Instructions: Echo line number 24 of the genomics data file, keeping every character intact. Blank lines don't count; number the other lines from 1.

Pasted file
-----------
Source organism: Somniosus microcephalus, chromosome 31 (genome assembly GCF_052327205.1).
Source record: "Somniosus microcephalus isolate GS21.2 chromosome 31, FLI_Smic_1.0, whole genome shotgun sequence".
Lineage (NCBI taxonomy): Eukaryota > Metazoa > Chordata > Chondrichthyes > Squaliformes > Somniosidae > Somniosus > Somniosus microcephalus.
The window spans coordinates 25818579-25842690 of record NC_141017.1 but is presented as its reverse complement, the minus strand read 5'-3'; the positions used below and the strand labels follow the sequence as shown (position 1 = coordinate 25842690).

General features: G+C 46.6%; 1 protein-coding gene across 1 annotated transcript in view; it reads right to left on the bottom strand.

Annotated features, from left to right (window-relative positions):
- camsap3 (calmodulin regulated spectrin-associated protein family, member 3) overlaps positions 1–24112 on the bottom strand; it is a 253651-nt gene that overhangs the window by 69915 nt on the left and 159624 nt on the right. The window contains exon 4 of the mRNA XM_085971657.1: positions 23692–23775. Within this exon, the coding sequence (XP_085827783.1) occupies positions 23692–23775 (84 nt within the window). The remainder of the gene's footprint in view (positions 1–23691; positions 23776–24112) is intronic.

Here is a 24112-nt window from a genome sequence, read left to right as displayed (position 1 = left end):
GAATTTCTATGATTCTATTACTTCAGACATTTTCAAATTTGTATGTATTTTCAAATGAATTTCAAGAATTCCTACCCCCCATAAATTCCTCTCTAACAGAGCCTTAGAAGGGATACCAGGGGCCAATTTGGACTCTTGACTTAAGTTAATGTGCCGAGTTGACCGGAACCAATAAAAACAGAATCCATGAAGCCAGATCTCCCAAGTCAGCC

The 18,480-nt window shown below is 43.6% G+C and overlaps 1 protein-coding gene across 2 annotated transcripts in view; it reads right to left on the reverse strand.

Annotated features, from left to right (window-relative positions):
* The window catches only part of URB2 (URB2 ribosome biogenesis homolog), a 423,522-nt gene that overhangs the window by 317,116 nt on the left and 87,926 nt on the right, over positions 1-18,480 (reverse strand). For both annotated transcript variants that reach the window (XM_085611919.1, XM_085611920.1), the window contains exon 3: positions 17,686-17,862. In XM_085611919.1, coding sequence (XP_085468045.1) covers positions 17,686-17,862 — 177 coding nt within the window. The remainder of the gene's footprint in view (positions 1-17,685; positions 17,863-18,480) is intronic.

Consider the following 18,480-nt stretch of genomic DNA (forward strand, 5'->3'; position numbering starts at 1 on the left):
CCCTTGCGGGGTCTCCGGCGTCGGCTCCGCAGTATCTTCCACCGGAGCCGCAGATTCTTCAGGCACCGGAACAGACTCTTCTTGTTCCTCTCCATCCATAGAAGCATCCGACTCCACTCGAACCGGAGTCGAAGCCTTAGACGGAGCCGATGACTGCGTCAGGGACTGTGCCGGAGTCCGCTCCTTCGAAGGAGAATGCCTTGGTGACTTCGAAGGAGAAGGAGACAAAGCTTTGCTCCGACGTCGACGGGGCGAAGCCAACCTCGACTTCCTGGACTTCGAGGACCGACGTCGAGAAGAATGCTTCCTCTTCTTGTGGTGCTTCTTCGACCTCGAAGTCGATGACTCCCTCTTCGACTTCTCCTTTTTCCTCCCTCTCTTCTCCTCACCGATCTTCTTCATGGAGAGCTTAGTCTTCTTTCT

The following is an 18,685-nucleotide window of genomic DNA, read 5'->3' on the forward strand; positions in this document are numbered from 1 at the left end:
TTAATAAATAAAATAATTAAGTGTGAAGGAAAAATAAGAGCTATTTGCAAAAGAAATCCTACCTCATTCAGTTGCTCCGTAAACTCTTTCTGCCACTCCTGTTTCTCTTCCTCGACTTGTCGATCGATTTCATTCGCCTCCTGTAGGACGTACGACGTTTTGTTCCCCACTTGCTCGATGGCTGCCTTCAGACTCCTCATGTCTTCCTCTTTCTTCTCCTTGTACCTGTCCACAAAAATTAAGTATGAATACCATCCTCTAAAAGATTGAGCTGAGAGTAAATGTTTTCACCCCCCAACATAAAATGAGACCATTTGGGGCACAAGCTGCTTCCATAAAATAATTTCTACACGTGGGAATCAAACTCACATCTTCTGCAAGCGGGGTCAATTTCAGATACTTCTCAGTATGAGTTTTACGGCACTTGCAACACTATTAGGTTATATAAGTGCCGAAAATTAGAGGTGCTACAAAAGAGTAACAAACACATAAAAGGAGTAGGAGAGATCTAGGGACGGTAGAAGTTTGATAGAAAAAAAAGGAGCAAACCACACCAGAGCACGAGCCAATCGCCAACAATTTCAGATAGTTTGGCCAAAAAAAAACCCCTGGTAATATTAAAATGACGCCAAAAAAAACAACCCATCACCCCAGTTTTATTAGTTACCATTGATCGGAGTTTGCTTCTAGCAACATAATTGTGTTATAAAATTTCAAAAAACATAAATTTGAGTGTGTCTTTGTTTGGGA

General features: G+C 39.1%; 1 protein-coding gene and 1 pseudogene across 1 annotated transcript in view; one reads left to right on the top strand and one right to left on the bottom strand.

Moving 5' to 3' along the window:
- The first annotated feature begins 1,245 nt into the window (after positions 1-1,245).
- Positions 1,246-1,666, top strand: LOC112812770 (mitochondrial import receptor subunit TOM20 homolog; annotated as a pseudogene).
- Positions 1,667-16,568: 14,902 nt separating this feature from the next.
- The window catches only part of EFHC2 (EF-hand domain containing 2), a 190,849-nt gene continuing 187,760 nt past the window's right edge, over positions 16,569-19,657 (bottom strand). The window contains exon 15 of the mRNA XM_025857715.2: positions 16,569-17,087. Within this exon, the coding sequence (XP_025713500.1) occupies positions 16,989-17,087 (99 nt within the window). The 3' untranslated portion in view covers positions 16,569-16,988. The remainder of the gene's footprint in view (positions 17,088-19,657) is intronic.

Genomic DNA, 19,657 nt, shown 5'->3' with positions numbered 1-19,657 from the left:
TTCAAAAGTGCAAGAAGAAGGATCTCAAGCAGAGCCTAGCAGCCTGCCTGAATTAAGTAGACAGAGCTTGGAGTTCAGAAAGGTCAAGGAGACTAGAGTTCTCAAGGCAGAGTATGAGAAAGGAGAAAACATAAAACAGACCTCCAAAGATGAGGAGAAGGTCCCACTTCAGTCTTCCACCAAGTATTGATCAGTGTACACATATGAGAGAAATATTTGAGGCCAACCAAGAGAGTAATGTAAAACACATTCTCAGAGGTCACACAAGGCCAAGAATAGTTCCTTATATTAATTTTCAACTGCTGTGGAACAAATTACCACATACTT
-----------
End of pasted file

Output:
TTCAAAAGTGCAAGAAGAAGGATCTCAAGCAGAGCCTAGCAGCCTGCCTGAATTAAGTAGACAGAGCTTGGAGTTCAGAAAGGTCAAGGAGACTAGAGTTCTCAAGGCAGAGTATGAGAAAGGAGAAAACATAAAACAGACCTCCAAAGATGAGGAGAAGGTCCCACTTCAGTCTTCCACCAAGTATTGATCAGTGTACACATATGAGAGAAATATTTGAGGCCAACCAAGAGAGTAATGTAAAACACATTCTCAGAGGTCACACAAGGCCAAGAATAGTTCCTTATATTAATTTTCAACTGCTGTGGAACAAATTACCACATACTT